Love For The Beautiful Game: Of Numbers, Viewership, And Everything In Between
Football’s a phenomenon. Every year, football fans across Europe take the stadiums by storm. Be it the Premier League or La Liga, millions of fans make their way to the stadiums in order to catch all the action. As far as the numbers are concerned, the Premier League, UK’s top-tier football league attracted nearly 36,000 people to the match between 2011/12 and 2016/17.
In the 2018-19 season, the average attendance of the Premier League stood at 38,000. The game between Tottenham Hotspur and Arsenal played on March 2, 2019 recorded an in-stadium attendance of over 81,000.
It goes without saying that the English League is the best in the world. Some of the most followed football clubs in Europe are based in the UK. The likes of Manchester United, Chelsea, Liverpool and Arsenal have a global fan base. Spectators get to see some of the finest footballers in action during the course of the Premier League. Eden Hazard, Mo Salah and Kevin De Bruyne have all become household names.
Also, the money aspect cannot be taken out of the picture. UK’s Premier League is the world’s richest league. Furthermore, it’s the Premier League’s ambience that pulls spectators to the stadium. Watching Marcus Rashford score a goal for the Red Devils at the Old Trafford is definitely a moment to behold.
But, it’s not just about the players or the amount of money involved. The Premier League is also followed widely because of the hospitality it provides to the spectators. People make their way to the stadium in order to be a part of the club’s legacy. The shouts, the screams, the joy, the emotion, it’s an experience like no other. People opt for Champions League hospitality packages to make their in-stadium experience memorable.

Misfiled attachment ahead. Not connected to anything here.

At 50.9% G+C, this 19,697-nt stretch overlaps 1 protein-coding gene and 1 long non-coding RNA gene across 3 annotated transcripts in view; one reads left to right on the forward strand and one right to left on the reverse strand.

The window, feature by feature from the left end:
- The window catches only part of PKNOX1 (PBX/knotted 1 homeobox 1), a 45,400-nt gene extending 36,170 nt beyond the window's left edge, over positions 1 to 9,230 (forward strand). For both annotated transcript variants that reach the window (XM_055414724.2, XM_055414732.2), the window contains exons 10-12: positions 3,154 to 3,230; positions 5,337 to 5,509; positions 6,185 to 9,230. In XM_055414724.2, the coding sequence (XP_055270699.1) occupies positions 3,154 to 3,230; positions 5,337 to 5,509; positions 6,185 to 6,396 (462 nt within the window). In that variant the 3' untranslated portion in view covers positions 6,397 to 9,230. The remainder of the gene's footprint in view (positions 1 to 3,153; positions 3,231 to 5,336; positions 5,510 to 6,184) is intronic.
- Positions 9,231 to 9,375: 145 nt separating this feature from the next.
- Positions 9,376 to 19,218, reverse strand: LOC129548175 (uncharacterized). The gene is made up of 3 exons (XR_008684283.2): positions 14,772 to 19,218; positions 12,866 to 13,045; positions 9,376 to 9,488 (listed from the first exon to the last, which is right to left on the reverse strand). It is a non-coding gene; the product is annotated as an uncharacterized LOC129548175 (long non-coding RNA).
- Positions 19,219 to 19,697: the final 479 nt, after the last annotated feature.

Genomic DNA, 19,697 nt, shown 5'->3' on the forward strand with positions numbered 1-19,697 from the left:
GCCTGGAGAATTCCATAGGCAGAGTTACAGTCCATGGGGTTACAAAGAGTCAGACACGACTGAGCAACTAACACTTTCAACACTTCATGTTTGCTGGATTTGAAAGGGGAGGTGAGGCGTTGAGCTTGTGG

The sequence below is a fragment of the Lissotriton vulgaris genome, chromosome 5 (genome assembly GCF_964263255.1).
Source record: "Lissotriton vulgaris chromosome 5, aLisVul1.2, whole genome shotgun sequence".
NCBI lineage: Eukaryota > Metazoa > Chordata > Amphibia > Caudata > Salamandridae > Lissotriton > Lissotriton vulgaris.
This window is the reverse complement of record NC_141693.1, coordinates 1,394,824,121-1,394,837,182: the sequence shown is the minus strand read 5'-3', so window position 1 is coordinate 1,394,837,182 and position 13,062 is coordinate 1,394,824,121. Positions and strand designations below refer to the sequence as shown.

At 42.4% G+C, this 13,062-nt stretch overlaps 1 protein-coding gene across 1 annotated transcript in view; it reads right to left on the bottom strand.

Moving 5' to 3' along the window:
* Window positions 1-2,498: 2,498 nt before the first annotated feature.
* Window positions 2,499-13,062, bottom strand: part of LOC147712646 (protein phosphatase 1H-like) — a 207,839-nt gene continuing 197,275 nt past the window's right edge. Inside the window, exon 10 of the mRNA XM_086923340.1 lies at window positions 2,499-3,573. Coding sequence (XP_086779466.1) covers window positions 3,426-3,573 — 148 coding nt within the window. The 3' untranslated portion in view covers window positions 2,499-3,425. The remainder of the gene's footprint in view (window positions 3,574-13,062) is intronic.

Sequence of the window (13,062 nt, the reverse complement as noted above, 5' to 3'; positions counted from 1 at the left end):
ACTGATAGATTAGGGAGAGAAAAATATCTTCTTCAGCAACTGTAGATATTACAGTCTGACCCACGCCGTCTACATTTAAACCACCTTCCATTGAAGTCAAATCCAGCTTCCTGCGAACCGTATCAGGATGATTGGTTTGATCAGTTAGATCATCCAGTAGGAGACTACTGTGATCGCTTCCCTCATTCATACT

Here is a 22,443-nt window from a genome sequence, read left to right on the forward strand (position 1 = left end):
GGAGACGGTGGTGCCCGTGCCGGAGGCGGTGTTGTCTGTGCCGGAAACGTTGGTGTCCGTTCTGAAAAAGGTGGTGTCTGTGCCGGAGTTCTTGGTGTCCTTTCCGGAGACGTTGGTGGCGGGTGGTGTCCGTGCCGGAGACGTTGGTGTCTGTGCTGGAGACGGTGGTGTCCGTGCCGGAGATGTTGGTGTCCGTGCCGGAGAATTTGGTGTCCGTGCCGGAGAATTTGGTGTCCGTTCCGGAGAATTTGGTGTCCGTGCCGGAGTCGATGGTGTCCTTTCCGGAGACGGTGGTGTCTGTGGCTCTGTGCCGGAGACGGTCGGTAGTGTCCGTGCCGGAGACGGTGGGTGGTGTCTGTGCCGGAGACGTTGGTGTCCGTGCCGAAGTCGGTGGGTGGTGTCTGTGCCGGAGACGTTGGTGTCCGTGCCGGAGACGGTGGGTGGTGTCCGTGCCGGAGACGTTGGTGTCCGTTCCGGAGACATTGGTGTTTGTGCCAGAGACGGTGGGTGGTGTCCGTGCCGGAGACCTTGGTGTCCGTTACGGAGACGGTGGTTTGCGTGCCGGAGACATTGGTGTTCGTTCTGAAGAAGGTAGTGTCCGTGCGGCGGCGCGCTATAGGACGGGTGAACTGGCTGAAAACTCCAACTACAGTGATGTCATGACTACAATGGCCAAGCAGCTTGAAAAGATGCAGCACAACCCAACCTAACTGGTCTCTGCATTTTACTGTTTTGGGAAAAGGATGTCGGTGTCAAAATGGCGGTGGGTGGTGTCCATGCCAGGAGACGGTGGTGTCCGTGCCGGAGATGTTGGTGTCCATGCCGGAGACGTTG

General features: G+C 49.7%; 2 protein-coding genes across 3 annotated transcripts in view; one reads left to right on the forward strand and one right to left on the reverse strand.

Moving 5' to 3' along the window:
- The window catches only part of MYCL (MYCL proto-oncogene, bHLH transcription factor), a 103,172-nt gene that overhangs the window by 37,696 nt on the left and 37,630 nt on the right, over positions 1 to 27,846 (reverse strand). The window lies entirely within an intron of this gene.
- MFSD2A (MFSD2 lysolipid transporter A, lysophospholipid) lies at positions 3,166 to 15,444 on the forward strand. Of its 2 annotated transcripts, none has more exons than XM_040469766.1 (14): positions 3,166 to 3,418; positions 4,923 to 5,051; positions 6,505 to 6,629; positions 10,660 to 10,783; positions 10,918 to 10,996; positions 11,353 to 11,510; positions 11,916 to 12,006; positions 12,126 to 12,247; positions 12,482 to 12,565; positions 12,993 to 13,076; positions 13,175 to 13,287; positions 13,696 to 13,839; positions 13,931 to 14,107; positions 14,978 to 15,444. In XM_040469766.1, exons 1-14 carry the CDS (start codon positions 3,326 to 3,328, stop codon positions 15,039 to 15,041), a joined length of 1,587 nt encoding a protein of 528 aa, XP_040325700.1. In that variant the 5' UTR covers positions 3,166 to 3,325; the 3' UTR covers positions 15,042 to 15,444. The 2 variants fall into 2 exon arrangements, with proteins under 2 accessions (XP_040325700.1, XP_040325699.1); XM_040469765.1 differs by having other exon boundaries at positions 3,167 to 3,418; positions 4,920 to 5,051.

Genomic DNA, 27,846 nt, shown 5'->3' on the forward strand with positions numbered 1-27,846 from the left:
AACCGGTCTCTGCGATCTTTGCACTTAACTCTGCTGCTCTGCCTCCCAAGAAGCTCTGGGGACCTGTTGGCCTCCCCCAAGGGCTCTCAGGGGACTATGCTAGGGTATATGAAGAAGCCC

Quite surprisingly, the German Bundesliga has recorded better attendance figures than the Premier League for the 2018-19 season. The average headcount at a Bundesliga fixture stood at 43,000. Also, there were quite a few matches that saw crowds of over 80,000. For instance: the match between Augsburg and Borussia Dortmund recorded an attendance of over 80,000. Same was the case with the fixture between arch-rivals Borussia Dortmund and Bayern Munich at the Westfalenstadion.
The Premier League is undoubtedly the most followed league in the world, but gets beaten in terms of stadium attendance by the Bundesliga. German stadiums standing tickets to be sold, and insist on partial fan ownership of teams. This keeps the ticket prices low, which results in increased average capacity.
Now, let us move to Spain. The first thing that comes to mind is El Clásico. The clash between arch-rivals Real Madrid and Barcelona is easily the most-watched match of the season. The clash between Cristiano Ronaldo and Lionel Messi grabbed all the eye balls until last year, but since Ronaldo’s move to Juventus, it’s all about Lionel Messi’s brilliance and artistry. The clash between the two heavyweights (Barcelona and Real Madrid) at the Camp Nou attracted more than 90,000 spectators in 2018. Barring El Clásico, attendance figures at the La Liga have been low. The average attendance of the La Liga stood at a humble 27,000 during the 2018-19 season – a figure more in line with the English and German second tiers.
The Italian League tells a story of its own. The numbers are dwindling rather quickly. Even Cristiano Ronaldo’s arrival at Juventus couldn’t increase the number of viewers. At present, the Italian Serie A has a humble viewership of a fraction under 25,000 spectators per match (2018-19). The declining viewership of the Serie A is a result of the country’s poor form in the World Championships. Since Italy’s shocking exit from the World Cup in 2010. The league structure has failed to produce Francesco Totti’s successor. Also, players as good as El Shaarawy are struggling to cement their place in the national side.
Fans want adrenaline-pumping action. They are not bothered about the origin of the league. They want to experience something that would stay with them for the rest of their life. The Premier League, with all its thrills and spills, provides spectators with an experience like no other.